Is Your Dandruff Actually Scalp Psoriasis?

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When you’re dealing with an itchy, flaky, and straight-up unhappy scalp, your mind probably jumps to dandruff—not something like scalp psoriasis. The condition, which can be much more difficult to diagnose and treat than your run-of-the-mill dandruff, can cause scaly skin patches or plaques to develop on the scalp, and you may not even know it because they’re hiding under your hair1. To better understand what you may be dealing with, SELF asked a leading expert to explain what scalp psoriasis looks like, plus the condition’s most common triggers and treatments, so you can finally get the relief you deserve.

What is scalp psoriasis?

Scalp psoriasis is not officially recognized as a subtype of psoriasis, but the scalp is a commonly affected2 area for people who struggle with the autoimmune condition. For a person with psoriasis, the immune system goes a bit haywire and mistakenly tells skin cells to grow too quickly3. Because those extra skin cells aren’t needed by the body, it results in a “pile up” of skin, forming those telltale psoriasis plaques, according to the American Academy of Dermatology (AAD).

When the condition affects your scalp, which happens in approximately 80% of people with psoriasis, according to a 2016 paper published in the journal Psoriasis: Targets and Therapy4, it’s commonly known as scalp psoriasis. Some people may have plaques only on their scalps, while others may have them on their scalps and other areas of their bodies, according to Tina Bhutani5, M.D., an associate professor of dermatology and the co-director of the Psoriasis and Skin Treatment Center at the University of California, San Francisco.

What are the most common scalp psoriasis symptoms?

You’re probably wondering, What does scalp psoriasis looks like? Generally, you might notice flaking or scaly patches of raised skin on your scalp first, Dr. Bhutani says. These patches can also be inflamed, thick, and swollen6, and sometimes extend to the forehead, the back of the neck, or behind the ears. On light skin tones, psoriasis plaques on the scalp typically appear pink or red with silvery scales. For people with dark skin, these lesions may range in color and appear salmon-y pink, silvery white, violet, or brown, depending on your specific skin tone7.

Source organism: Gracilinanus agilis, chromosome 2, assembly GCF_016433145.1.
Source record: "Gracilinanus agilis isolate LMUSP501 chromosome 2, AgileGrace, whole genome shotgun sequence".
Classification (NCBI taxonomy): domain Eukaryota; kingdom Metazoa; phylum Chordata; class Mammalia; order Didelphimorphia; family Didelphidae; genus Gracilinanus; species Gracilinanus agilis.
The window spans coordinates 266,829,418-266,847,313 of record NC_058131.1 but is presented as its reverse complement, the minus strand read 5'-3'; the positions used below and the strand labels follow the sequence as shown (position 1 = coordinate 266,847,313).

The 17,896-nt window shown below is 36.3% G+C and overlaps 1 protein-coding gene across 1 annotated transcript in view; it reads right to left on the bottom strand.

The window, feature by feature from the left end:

But the signs of scalp psoriasis go far beyond the physical effects. “Scalp psoriasis, honestly, causes some of the largest impact on quality of life,” Dr. Bhutani says. That’s because severe symptoms can interrupt sleep, create feelings of anxiety, and hurt a person’s self-esteem, especially if the scalp psoriasis plaques are clearly visible.

In addition to plaques, other scalp psoriasis symptoms include6:

  • An extremely itchy scalp that can be distracting
  • A burning sensation or soreness on your scalp
  • Cracked and/or bleeding skin from scratching too much or from having a dry scalp
  • Temporary hair loss if you excessively touch your scalp or attempt to “pick” off your scales, which can forcibly remove hair follicles

What causes scalp psoriasis?

While we know what causes psoriasis plaques to develop on the scalp (an overactive immune system causes the body to make too many skin cells), experts don’t fully understand why someone develops the condition in the first place or what determines where those lesions will appear. Experts suspect there is a genetic component to psoriasis because people who have a family history of the condition are more likely to develop it, but the specific genes that could be linked to psoriasis are unknown8.

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